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July 15, 1966 - Image 1

Resource type:
Text
Publication:
The Detroit Jewish News, 1966-07-15

Disclaimer: Computer generated plain text may have errors. Read more about this.

-

Vandals Set Fire to
Jewish Communal Office

The Myth About
Vice Presidential
Candidates

Vol. XLIX, No. 21

Housing for
Elderly: Vital
Decision

JEWISH NE

Venom Inspired
by Ignorance

Commentary
Page 2 •

WEST BERLIN (JTA)—West Berlin's Lord Mayor Heinrich Albert assured the city's Jewish
community Sunday that the police will do everything in their power to apprehend the vandals who
set fire Saturday to a building in the Jewish community complex which houses the offices here
of the Allegemeine Wochenzeitung Der Juden, the Jewish weekly newspaper published in Dusseldorf.
The perpetrators of the arson set fire to the building by pouring gasoline on various parts of
the structure. The fire brigade extinguished the flames before much damage was done.
West Berlin Mayor Willie Brandt Sunday announced a reward of 5,000 deutschemarks
($1,250) for information leading to the apprehension of those responsible for setting the fire.
The Central Council of Jews in Germany, in a letter to Chancellor Ludwig Erhard, denounced
the arson attack and warned of the dangers that could come from right-wing propaganda.

-

7" F2 01-T"

A Weekly Review

MICE-11

PractiCal
Transliteration

Ni

f Jewish Events

Michigan's Only English-Jewish Newspaper — Incorporating The Detroit Jewish Chronicle

July 15, 1966

17100 W. 7 Mile Rd.—Detroit 48235—VE 8-9364

- rLo'

Significant WJC
Plenary Sessions
Editorials
Page 4

$6.00 Per Year; This Issue 20c

rge tine relit Cont of Or er
Threatens Jewry's Economic Life


Control of Argentina's
Credit Unions Assailed
By Senator Fullbright

WASHINGTON—Senator William Fullbright,
chairman of the senate foreign relations commit-
tee, said Tuesday that the taking of control of the
credit union cooperatives in
Argentina by the Central Bank,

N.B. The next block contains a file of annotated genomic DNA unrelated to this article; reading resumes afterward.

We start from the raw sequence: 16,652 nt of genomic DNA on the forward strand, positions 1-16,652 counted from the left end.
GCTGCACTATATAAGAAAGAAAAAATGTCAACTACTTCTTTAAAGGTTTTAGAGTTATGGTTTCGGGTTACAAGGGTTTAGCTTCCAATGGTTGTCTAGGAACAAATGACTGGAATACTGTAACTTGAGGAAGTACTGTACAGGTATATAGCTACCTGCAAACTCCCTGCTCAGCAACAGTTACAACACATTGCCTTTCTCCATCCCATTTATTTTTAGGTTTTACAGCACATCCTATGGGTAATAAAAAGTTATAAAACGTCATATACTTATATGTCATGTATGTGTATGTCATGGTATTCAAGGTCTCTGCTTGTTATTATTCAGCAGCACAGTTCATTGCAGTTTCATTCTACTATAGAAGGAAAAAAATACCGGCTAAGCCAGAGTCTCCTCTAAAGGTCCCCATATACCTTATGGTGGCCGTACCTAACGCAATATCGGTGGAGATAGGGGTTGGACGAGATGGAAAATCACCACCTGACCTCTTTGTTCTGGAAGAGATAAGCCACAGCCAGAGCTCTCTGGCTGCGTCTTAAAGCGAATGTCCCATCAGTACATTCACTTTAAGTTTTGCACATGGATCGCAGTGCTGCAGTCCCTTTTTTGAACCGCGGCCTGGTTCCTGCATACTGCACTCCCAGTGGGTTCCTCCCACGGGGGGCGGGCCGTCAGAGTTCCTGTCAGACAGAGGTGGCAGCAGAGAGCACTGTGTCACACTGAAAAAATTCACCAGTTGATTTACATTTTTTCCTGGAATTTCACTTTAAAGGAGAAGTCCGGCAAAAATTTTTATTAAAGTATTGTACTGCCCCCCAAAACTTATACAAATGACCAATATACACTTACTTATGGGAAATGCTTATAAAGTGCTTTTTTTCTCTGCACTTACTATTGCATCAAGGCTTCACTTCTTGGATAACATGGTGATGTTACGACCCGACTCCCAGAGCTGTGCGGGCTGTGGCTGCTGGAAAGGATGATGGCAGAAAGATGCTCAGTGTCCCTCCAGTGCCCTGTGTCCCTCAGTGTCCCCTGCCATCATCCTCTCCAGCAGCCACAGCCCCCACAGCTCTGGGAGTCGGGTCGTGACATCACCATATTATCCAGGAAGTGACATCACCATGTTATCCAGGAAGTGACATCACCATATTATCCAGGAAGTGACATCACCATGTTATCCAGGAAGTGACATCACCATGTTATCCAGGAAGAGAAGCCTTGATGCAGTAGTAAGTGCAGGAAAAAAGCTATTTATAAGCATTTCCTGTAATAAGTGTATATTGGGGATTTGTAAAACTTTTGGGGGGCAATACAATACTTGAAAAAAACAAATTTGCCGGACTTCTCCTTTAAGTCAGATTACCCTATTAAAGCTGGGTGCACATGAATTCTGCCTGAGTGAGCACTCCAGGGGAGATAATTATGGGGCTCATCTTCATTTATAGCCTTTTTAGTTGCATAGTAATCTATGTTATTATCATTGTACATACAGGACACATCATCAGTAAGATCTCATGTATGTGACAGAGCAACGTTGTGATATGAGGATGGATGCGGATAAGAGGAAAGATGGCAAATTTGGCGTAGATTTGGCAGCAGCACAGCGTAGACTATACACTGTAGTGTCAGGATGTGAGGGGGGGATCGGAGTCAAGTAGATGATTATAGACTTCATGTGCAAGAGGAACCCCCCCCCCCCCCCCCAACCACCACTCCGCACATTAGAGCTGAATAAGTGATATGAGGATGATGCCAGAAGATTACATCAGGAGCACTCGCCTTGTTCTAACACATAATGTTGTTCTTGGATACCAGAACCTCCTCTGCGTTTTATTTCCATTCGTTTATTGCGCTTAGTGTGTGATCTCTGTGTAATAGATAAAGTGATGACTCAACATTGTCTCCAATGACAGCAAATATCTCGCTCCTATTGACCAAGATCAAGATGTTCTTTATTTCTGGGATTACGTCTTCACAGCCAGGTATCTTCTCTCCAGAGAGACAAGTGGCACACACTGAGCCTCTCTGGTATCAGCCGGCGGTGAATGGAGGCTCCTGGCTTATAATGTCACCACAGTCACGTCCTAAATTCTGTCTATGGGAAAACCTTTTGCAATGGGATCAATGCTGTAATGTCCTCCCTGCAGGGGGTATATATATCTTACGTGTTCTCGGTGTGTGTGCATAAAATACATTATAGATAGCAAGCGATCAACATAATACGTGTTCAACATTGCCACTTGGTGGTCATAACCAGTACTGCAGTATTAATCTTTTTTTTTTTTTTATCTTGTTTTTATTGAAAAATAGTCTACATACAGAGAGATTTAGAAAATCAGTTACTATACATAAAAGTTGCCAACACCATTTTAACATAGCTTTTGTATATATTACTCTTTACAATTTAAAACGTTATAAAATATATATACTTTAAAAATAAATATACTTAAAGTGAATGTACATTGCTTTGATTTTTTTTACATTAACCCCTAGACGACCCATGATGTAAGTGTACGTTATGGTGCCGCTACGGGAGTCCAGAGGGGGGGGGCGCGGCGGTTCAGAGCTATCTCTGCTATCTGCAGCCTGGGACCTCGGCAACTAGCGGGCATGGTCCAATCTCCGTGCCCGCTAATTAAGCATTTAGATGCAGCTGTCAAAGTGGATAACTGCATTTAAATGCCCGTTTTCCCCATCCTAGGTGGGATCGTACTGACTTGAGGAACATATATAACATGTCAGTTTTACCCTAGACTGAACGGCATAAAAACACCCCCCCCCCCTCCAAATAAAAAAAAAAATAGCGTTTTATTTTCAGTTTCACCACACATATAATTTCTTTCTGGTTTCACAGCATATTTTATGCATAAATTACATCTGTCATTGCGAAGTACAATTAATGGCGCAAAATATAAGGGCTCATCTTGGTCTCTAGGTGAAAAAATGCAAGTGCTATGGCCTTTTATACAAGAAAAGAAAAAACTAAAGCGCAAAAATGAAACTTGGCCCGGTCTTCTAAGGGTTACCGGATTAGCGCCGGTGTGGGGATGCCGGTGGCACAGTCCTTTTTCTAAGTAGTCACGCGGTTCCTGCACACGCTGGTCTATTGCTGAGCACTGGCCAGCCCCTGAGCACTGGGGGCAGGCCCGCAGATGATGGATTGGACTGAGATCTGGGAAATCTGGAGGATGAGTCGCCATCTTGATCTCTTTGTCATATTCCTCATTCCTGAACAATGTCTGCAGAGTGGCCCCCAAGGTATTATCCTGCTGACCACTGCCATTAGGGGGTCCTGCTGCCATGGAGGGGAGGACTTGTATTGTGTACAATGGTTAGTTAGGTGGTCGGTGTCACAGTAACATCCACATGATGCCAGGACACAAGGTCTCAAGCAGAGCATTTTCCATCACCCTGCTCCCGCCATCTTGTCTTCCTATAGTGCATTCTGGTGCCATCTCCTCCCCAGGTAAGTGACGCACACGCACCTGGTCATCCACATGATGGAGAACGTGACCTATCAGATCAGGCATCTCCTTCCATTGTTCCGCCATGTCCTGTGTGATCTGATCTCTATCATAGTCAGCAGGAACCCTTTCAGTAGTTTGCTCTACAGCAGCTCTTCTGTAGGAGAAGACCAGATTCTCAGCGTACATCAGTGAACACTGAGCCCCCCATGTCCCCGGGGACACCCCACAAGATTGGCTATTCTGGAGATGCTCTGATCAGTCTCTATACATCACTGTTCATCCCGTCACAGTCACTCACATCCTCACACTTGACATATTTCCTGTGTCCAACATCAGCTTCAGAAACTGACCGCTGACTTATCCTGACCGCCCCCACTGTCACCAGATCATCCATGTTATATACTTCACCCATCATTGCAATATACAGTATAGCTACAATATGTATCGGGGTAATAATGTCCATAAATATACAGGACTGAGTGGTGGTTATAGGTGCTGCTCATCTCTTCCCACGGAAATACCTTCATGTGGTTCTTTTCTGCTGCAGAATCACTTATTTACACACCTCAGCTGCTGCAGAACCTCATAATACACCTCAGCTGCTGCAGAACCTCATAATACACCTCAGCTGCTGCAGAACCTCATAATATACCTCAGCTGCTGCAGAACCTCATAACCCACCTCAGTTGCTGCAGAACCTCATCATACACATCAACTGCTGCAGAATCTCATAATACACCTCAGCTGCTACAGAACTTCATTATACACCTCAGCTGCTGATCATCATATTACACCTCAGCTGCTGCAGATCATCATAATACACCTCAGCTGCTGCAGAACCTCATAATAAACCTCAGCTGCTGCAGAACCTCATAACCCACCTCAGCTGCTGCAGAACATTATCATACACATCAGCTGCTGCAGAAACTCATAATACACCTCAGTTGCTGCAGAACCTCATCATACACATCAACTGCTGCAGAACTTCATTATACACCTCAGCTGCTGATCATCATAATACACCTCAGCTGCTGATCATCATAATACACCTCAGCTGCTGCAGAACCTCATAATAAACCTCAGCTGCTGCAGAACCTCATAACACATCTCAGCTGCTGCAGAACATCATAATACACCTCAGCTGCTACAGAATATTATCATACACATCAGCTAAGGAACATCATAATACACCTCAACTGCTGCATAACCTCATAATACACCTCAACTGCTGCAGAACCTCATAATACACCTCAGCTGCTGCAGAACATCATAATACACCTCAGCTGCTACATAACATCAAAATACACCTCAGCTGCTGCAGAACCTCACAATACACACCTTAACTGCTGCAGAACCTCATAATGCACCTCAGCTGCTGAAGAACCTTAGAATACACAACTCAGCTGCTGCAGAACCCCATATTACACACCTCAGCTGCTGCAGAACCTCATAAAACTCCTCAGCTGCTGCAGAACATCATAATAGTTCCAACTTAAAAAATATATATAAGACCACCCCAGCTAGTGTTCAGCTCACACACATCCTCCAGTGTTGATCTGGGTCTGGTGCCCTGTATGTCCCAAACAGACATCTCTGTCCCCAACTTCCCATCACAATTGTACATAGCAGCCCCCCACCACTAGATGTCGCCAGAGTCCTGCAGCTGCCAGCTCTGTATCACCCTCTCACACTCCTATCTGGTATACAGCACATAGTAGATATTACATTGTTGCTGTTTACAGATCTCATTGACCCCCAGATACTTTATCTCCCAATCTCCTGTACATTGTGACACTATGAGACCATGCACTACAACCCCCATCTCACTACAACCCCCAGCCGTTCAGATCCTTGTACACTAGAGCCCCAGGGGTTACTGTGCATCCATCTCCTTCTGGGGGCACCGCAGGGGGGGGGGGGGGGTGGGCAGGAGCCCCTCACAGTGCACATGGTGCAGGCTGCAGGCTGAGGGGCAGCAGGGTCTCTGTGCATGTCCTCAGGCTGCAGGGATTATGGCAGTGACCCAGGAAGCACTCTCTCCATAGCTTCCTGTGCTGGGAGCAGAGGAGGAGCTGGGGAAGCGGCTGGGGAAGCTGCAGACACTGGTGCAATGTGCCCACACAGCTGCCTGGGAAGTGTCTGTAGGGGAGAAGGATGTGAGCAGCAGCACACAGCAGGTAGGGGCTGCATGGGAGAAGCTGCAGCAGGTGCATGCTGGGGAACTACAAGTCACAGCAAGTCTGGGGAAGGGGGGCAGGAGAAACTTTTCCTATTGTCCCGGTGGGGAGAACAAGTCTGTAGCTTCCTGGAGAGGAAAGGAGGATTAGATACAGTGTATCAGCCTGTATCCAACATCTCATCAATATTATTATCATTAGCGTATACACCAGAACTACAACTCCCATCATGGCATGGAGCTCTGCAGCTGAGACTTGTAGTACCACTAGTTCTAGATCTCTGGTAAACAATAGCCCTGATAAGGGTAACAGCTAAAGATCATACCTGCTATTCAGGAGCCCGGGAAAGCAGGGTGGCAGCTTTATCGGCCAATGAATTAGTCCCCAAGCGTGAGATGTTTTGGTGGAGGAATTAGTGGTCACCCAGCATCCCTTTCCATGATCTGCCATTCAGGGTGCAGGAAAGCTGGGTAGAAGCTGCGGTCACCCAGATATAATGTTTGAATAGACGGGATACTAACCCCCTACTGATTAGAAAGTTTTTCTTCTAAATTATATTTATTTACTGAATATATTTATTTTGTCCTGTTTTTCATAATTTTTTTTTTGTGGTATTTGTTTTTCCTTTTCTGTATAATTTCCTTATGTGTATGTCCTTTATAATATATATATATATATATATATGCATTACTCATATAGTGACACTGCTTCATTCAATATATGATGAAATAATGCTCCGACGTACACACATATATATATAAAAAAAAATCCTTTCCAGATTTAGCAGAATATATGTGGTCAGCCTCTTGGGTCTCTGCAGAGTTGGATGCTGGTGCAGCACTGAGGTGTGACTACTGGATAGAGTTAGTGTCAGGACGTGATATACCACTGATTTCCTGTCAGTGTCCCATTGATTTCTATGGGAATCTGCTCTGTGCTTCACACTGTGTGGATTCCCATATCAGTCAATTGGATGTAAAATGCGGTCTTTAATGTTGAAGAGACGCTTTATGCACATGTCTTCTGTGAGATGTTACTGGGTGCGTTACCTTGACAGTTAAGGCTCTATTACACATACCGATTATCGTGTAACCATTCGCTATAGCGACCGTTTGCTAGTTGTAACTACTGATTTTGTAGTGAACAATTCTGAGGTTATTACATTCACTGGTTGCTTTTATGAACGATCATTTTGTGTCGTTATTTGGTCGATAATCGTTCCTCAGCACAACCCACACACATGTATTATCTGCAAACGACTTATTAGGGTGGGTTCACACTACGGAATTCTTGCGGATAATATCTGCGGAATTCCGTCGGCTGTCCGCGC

an act inspired by the new
military regime, was "a major
blow to the development of a
middle class in Argentina and
eventually a democratic sys-
tem."
Senator Fulbright did not
mention the fact that many of
these credit unions belonged to
Jews and were originally estab-
lished some 70 years ago by
Sen. Fullbright Jewish farmers.
Senator Fulbright went on to say: "In view of
this development I hope our government will go
very slowly in extending financial assistance to
this new dictatorship."

BUENOS AIRES (JTA) — An order which may have serious effects on Jewish economic life
and on the existence of the highly developed Jewish school system in Argentina was issued 'by the
newly established government of President Juan C. Ongania. It empowers the Argentine Central
Bank, highest official financial authority, to exercise control over all credit cooperatives and, in
tarn circumstances, even to close them.
Although the credit cooperatives and their parallel banking system
are being used also by non-Jewish business enterprises, they are a major
factor in Jewish commercial life. The measure against them was already
prepared last November under the governmnt of Arturo Illia which was
ousted about 10 days ago by General Ongania, but it was not put into
operation because of the strong opposition against it by numerous eco-
nomic groups.
The credit cooperative movement is divided mainly in two groups:
One is the Instituto Movilizador, rumored to be communist-infiltrated,
whose several officials had been arrested a few days ago but were since